Dokument ansehen Zusammenfassung
  • Zeitschriftenartikel

    A Nonsense Variant in the ST14 Gene in Akhal-Teke Horses with Naked Foal Syndrome. 

    Bauer, Anina; Hiemesch, Theresa; Jagannathan, Vidhya; Neuditschko, Markus; Bachmann, Iris; Rieder, Stefan; Mikko, Sofia; Penedo, M Cecilia; Tarasova, Nadja; Vitková, Martina; et al.
    Sirtori, NicolòRoccabianca, PaolaLeeb, TossoWelle, Monika M.
    G3 (Bethesda, Md.) 2017; 7(4) p.1315-1321
    Naked foal syndrome (NFS) is a genodermatosis in the Akhal-Teke horse breed. We provide the first scientific description of this phenotype. Affected horses have almost no hair and show a mild ichthyosis. So far, all known NFS affected horses died between a few weeks and 3 yr of age. It is not clear whether a specific pathology caused the premature deaths. NFS is inherited as a monogenic autosomal recessive trait. We mapped the disease causing genetic variant to two segments on chromosomes 7 and 27 in the equine genome. Whole genome sequencing of two affected horses, two obligate carriers, and 75 control horses from other breeds revealed a single nonsynonymous genetic variant on the chromosome 7 segment that was perfectly associated with NFS. The affected horses were homozygous for ST14:c.388G>T, a nonsense variant that truncates >80% of the open reading frame of the ST14 gene (p.Glu130*). The variant leads to partial nonsense-mediated decay of the mutant transcript. Genetic variants in the ST14 gene are responsible for autosomal recessive congenital ichthyosis 11 in humans. Thus, the identified equine ST14:c.388G>T variant is an excellent candidate causative variant for NFS, and the affected horses represent a large animal model for a known human genodermatosis. Our findings will enable genetic testing to avoid the nonintentional breeding of NFS-affected foals.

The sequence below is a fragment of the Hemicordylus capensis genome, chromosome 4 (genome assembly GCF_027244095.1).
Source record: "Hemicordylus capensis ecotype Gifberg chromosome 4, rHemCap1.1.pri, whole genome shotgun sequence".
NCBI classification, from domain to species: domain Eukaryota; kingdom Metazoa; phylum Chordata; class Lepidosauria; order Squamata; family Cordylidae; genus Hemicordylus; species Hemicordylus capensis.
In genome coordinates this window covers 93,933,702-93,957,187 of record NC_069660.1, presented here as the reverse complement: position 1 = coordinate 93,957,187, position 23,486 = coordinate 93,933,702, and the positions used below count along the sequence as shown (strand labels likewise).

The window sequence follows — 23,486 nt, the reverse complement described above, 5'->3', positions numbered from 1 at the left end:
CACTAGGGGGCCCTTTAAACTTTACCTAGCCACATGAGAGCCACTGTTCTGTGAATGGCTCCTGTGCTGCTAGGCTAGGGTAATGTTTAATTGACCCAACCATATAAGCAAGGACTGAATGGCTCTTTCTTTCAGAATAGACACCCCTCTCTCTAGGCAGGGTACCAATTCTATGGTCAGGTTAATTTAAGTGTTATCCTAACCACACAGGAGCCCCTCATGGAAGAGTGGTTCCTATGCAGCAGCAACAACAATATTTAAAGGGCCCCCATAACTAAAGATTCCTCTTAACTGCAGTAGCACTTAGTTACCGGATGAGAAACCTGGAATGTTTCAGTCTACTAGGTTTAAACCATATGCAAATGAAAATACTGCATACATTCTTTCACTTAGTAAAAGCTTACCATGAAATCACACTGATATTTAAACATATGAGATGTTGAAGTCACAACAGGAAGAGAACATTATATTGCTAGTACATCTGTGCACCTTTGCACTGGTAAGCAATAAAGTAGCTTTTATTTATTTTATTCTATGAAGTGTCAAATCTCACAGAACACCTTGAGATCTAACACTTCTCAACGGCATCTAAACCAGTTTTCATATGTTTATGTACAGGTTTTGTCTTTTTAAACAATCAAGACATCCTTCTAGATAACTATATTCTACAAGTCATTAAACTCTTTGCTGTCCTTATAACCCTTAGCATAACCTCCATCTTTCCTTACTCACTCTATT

Dokument ansehen Zusammenfassung

View more